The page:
Amos 5:4-15


The kings of Israel encouraged their people to worship at shrines within the nation, and not to go to Jerusalem in the neighbouring kingdom of Judah. The shrine at Bethel contained a golden calf, representing the gods who brought them out of Egypt (1 Kings 12:28), and sacrifices were made to it at Bethel and presumably at Gilgal and elsewhere. Beersheba was in Judah, to the south of Jerusalem; it was associated with Abraham and Isaac, and so the Israelites would make pilgrimages there as well, much as people in this country might go to Lourdes.

Amos condemns all this. God's message was, 'Seek me, and live.' (v.4) Rejection would mean death - that's the implication. But the people thought they were seeking God at these other shrines. No, says Amos, for two reasons; first, these shrines in Israel will be destroyed and are of no help, and second, you are not seeking God if at the same time you are doing evil. Amos believed that worshipping the calf at Bethel was wrong (it is against the second commandment); yet he does not speak out against that so much as against their injustice and oppression.

The motive behind the oppression and injustice seems to have been materialistic: the Israelites simply wanted the good things of life, stone houses (not mud brick), lush vineyards (V.11). But to get the wealth meant using the courts to your advantage, maybe bribing the judges, and forcing those with no power to give them the produce of their fields - maybe as punishment for trumped up charges, or as payment of debt at an extortionate rate. These were evil days - and it was wiser not to rebuke the powerful, but to keep quiet (v.13). Perhaps that was why God called Amos, a foreigner from Judah, to do the rebuking.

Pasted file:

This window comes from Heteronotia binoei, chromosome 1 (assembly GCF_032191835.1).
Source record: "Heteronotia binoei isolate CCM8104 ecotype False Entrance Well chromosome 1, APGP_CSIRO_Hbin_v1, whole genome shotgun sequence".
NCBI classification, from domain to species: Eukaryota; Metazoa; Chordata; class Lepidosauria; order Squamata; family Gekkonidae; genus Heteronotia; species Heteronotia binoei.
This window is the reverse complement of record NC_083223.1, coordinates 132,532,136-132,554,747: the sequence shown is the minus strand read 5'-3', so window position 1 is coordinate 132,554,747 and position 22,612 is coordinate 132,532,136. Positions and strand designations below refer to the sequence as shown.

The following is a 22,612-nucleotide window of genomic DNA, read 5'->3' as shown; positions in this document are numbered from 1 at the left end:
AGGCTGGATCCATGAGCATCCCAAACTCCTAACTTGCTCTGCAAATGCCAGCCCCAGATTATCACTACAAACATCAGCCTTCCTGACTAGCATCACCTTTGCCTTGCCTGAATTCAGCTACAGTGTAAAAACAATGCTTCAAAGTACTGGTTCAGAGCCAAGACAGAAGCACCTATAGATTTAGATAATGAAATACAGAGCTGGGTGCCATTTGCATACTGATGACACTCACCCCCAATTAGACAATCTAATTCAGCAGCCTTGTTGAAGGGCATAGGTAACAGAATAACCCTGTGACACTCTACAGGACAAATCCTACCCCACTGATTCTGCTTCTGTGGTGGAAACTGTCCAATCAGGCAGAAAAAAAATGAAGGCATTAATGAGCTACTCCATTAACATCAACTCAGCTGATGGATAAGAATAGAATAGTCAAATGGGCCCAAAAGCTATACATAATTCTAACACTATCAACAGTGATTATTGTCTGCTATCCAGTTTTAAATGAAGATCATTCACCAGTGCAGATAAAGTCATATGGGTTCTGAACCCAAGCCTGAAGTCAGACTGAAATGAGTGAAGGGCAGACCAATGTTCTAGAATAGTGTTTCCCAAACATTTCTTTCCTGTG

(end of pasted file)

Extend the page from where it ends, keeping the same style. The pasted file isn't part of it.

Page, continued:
What about us? How much of the goods we buy have been obtained in a similar way? Big business has the power to force farmers in developing countries to accept minimum prices for their crops. Rich nations cripple developing nations with their demand for debt repayment. Aid is given, but often with strings, or maybe in a way that is of greatest benefit to the donor countries. What would Amos say to us?

In the middle of his rebuke, Amos slips in a glance at God - maker of the stars, the one who brings each day and night into being, who brings the rain, and who also has the power to bring destruction whenever it is needed. God cannot be trifled with. And therefore the unjust Israelites need to watch out, and mend their ways, seeking good, not evil. Then - perhaps - God may have mercy, and not bring an end to the nation. Then - truly - God would be with them to bless them; the Israelites said he already was, but their words were empty. It is too easy to make the right religious noises, but not to have a true relationship with the living God. That is what Jesus came to offer us.


1) What can we do to bring more justice to the poor, especially in less well off parts of the world?
2) When are days so evil that it is prudent to keep quiet?
3) Israel worshipped the true God but in unacceptable ways, according to Amos. Do all ways lead to God?
4) How can statues and icons be used wrongly in worship, and how can they be used rightly?


Welcome question:
Tell us about a journey you have made to see or do something special.

Read Amos 5:8. Then give out paper and pens and ask the group members to write their own verse about what the Lord does. Then read them in turn as worship to God.

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